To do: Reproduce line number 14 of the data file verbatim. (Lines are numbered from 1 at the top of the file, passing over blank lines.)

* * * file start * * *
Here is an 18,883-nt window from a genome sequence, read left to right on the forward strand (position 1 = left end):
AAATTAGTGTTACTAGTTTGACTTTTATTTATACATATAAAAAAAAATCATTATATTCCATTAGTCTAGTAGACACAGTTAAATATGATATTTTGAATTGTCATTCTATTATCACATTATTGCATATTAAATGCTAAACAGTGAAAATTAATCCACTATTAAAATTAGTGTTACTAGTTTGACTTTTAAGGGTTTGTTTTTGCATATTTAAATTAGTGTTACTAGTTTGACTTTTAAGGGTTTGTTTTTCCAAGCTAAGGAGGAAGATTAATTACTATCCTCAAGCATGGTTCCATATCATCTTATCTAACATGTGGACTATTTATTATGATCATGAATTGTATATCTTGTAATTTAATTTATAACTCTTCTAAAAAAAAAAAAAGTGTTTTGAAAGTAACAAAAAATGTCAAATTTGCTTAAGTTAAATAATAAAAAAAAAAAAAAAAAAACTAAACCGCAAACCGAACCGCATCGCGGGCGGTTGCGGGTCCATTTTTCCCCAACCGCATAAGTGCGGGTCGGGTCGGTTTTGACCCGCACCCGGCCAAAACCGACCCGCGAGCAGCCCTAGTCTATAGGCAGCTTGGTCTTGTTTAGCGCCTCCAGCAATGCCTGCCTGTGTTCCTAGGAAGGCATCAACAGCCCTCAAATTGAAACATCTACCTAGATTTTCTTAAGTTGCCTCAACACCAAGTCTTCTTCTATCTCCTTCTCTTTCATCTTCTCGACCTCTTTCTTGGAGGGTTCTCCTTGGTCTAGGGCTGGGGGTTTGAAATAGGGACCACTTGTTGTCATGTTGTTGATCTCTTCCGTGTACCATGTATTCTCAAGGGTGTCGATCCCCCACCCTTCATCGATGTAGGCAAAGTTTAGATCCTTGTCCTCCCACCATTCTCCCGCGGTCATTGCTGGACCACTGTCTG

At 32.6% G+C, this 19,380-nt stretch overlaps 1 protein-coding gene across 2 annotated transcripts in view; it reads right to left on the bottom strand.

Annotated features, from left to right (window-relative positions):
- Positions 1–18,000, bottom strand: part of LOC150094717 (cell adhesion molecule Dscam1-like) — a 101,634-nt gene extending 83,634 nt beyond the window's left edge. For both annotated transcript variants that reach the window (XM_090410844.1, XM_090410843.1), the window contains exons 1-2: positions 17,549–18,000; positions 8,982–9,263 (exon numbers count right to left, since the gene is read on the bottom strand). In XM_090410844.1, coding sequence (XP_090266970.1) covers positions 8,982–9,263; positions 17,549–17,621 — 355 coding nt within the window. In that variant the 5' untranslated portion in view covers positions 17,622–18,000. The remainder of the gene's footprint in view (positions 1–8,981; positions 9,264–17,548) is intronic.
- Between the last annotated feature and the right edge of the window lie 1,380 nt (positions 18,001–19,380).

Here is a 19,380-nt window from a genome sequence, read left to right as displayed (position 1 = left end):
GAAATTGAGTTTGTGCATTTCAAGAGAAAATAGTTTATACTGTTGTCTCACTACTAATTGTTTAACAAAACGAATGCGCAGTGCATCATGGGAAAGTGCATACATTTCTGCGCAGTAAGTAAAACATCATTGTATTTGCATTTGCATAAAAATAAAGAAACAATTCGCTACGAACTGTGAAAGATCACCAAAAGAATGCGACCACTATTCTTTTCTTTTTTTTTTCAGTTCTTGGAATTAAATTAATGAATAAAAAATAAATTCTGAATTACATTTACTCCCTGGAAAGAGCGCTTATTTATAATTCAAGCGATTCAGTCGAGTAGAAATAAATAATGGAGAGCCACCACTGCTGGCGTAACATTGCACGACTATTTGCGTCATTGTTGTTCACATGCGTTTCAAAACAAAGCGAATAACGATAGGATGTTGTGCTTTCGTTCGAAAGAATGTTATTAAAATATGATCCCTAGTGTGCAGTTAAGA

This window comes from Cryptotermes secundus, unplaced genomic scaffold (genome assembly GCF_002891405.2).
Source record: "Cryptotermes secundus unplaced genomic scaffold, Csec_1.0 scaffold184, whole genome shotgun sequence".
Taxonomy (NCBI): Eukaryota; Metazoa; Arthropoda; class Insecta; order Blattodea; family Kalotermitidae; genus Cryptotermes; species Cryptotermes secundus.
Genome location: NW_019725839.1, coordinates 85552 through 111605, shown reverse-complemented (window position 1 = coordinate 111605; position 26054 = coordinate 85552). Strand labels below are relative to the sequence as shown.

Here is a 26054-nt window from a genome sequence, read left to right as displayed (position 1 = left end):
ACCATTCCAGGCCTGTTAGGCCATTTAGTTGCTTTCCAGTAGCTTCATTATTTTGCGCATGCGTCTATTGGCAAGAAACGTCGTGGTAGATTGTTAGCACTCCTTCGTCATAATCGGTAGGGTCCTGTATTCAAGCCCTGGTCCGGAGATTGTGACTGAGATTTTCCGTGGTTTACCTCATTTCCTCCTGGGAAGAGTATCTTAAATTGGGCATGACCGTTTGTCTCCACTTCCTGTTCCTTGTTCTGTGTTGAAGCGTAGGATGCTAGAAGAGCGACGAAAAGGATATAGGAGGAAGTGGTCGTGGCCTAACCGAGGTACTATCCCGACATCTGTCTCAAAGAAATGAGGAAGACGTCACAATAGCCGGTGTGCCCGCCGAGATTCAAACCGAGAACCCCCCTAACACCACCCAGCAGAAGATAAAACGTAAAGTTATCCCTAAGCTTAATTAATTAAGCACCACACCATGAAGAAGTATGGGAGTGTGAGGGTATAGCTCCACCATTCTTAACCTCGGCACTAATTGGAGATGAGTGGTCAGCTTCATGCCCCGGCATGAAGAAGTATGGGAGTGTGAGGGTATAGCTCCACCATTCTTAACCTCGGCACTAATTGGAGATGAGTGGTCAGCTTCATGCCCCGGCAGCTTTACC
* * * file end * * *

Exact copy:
ACCATTCCAGGCCTGTTAGGCCATTTAGTTGCTTTCCAGTAGCTTCATTATTTTGCGCATGCGTCTATTGGCAAGAAACGTCGTGGTAGATTGTTAGCACTCCTTCGTCATAATCGGTAGGGTCCTGTATTCAAGCCCTGGTCCGGAGATTGTGACTGAGATTTTCCGTGGTTTACCTCATTTCCTCCTGGGAAGAGTATCTTAAATTGGGCATGACCGTTTGTCTCCACTTCCTGTTCCTTGTTCTGTGTTGAAGCGTAGGATGCTAGAAGAGCGACGAAAAGGATATAGGAGGAAGTGGTCGTGGCCTAACCGAGGTACTATCCCGACATCTGTCTCAAAGAAATGAGGAAGACGTCACAATAGCCGGTGTGCCCGCCGAGATTCAAACCGAGAACCCCCCTAACACCACCCAGCAGAAGATAAAACGTAAAGTTATCCCTAAGCTTAATTAATTAAGCACCACACCATGAAGAAGTATGGGAGTGTGAGGGTATAGCTCCACCATTCTTAACCTCGGCACTAATTGGAGATGAGTGGTCAGCTTCATGCCCCGGCATGAAGAAGTATGGGAGTGTGAGGGTATAGCTCCACCATTCTTAACCTCGGCACTAATTGGAGATGAGTGGTCAGCTTCATGCCCCGGCAGCTTTACC